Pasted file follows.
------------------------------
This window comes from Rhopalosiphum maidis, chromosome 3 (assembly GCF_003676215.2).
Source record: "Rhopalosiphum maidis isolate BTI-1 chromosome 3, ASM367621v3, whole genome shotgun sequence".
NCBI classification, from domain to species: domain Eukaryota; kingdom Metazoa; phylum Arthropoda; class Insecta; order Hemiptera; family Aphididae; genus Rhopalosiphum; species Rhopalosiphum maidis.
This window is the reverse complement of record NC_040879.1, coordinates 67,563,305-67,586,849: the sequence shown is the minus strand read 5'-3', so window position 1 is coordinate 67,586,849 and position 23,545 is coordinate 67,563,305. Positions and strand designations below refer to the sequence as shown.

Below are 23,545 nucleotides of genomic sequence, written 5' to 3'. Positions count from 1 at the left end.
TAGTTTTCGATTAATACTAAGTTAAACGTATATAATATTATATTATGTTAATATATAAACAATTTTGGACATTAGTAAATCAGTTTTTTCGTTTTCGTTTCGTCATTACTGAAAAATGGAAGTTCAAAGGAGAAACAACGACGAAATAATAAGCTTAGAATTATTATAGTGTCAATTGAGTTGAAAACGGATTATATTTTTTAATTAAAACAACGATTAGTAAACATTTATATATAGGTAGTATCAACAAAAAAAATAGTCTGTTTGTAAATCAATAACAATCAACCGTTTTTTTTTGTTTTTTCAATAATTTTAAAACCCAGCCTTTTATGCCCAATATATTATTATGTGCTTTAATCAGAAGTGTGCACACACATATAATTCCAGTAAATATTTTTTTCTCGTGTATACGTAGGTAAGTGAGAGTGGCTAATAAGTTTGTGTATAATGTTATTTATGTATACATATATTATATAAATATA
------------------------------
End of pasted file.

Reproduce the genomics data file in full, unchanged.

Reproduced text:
This window comes from Rhopalosiphum maidis, chromosome 3 (assembly GCF_003676215.2).
Source record: "Rhopalosiphum maidis isolate BTI-1 chromosome 3, ASM367621v3, whole genome shotgun sequence".
NCBI classification, from domain to species: domain Eukaryota; kingdom Metazoa; phylum Arthropoda; class Insecta; order Hemiptera; family Aphididae; genus Rhopalosiphum; species Rhopalosiphum maidis.
This window is the reverse complement of record NC_040879.1, coordinates 67,563,305-67,586,849: the sequence shown is the minus strand read 5'-3', so window position 1 is coordinate 67,586,849 and position 23,545 is coordinate 67,563,305. Positions and strand designations below refer to the sequence as shown.

Below are 23,545 nucleotides of genomic sequence, written 5' to 3'. Positions count from 1 at the left end.
TAGTTTTCGATTAATACTAAGTTAAACGTATATAATATTATATTATGTTAATATATAAACAATTTTGGACATTAGTAAATCAGTTTTTTCGTTTTCGTTTCGTCATTACTGAAAAATGGAAGTTCAAAGGAGAAACAACGACGAAATAATAAGCTTAGAATTATTATAGTGTCAATTGAGTTGAAAACGGATTATATTTTTTAATTAAAACAACGATTAGTAAACATTTATATATAGGTAGTATCAACAAAAAAAATAGTCTGTTTGTAAATCAATAACAATCAACCGTTTTTTTTTGTTTTTTCAATAATTTTAAAACCCAGCCTTTTATGCCCAATATATTATTATGTGCTTTAATCAGAAGTGTGCACACACATATAATTCCAGTAAATATTTTTTTCTCGTGTATACGTAGGTAAGTGAGAGTGGCTAATAAGTTTGTGTATAATGTTATTTATGTATACATATATTATATAAATATA